Wednesday, March 24, 2010

Let's be glad -- and get back to work

In this morning's New York Times, David Leonhardt provides a nice insight into the direction the health care reform leads us:

For all the political and economic uncertainties about health reform, at least one thing seems clear: The bill that President Obama signed on Tuesday is the federal government’s biggest attack on economic inequality since inequality began rising more than three decades ago

I sure hope he's right that we've finally reached a turning point toward more equity.

Meanwhile, Matt Yglesias, liberal policy blogger, offered this in response to the passing of health care reform.

But over time, I think American politics will come to look quite different and we’ll look back on this day as a turning point. The crux of the matter is that progressive efforts to expand the size of the welfare state are basically done. There are big items still on the progressive agenda. But they don’t really involve substantial new expenditures.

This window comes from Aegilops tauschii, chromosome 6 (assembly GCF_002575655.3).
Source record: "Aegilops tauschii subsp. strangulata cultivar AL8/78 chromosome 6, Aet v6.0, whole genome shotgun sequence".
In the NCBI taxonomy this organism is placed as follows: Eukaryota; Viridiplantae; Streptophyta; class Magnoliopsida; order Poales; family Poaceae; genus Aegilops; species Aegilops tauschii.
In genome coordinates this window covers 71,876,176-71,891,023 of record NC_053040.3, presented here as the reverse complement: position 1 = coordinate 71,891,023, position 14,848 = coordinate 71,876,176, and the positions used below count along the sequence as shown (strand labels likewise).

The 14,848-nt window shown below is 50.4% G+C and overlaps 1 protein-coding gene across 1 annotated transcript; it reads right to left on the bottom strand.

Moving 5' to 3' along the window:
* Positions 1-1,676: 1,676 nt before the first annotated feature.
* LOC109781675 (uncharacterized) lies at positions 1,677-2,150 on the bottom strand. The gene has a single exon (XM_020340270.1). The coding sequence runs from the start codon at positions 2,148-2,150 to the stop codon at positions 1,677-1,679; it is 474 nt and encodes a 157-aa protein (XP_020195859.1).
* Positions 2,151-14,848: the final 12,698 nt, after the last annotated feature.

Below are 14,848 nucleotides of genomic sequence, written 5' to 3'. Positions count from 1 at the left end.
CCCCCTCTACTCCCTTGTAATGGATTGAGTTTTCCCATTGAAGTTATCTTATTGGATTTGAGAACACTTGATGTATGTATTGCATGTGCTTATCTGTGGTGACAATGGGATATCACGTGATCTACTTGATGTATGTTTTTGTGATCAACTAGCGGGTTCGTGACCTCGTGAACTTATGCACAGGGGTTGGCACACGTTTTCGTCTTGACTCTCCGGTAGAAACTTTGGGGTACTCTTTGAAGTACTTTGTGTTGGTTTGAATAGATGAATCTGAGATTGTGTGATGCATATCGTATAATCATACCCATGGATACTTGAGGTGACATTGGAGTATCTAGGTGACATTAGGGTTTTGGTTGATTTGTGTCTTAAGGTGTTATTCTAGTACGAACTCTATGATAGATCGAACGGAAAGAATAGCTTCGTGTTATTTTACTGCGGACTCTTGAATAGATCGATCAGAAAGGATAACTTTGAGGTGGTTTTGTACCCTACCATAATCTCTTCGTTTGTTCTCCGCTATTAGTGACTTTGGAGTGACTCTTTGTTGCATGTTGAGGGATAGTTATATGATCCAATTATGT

No, no, no, no -- that can't be. Not when parts of U.S. cities still "house" their poor and crazy residents like this:

homeless-man's-home.jpg
That is my neighbor's home.

This country is too rich to allow people to live in this sort of squalor. If passing this bill proves anything, it is that we can do better. Let's get on with it.

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